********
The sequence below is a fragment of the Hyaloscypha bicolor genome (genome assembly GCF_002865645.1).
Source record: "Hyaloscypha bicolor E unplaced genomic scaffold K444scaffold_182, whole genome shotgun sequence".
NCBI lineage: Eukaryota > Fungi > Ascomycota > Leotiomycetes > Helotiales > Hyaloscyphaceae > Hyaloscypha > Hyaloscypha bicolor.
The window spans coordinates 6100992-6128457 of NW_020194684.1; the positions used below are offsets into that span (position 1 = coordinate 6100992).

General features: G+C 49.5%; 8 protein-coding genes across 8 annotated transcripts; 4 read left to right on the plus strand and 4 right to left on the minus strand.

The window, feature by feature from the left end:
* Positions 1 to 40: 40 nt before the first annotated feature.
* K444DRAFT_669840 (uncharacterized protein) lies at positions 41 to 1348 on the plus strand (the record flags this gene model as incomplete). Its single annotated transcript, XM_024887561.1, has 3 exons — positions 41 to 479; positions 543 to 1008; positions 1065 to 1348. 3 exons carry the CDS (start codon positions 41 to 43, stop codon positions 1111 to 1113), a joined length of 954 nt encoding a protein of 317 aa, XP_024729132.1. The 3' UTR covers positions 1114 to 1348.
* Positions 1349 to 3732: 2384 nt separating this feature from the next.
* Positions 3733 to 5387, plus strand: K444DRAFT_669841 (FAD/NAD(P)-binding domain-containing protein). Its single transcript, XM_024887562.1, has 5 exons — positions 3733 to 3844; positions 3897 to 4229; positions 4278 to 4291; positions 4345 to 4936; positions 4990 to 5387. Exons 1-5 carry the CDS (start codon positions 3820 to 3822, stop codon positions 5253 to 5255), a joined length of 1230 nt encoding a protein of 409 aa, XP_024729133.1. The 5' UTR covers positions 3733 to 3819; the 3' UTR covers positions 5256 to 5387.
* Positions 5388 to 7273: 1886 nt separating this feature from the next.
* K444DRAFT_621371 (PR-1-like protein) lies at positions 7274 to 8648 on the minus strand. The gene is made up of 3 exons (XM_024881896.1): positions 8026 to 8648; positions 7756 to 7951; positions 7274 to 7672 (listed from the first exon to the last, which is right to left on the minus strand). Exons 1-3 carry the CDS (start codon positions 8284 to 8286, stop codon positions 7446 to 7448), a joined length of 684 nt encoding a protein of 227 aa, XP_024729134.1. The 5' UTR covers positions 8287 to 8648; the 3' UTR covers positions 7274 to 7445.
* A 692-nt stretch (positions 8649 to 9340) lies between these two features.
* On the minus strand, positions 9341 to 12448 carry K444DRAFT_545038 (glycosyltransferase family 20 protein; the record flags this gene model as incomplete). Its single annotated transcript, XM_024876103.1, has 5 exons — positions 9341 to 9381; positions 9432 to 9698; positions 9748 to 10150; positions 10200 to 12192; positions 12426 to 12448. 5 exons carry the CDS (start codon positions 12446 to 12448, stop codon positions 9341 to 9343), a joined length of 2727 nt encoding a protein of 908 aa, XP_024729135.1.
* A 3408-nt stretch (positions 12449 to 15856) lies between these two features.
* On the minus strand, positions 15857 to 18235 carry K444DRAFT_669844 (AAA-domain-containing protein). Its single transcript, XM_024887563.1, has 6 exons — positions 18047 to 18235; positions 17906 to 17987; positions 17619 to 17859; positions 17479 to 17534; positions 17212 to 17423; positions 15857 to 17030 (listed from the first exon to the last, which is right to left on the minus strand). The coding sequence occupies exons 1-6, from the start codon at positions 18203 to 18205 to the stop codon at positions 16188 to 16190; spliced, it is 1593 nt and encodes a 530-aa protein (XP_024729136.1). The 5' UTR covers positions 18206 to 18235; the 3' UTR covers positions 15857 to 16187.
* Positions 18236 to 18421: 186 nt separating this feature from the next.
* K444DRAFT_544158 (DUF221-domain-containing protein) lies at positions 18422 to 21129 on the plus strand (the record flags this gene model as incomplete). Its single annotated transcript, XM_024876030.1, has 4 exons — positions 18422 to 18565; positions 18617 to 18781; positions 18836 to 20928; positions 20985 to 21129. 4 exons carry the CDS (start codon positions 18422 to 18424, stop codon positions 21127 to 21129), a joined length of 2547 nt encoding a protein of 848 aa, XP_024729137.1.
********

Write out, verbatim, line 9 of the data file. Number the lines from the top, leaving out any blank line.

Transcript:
* Positions 1349 to 3732: 2384 nt separating this feature from the next.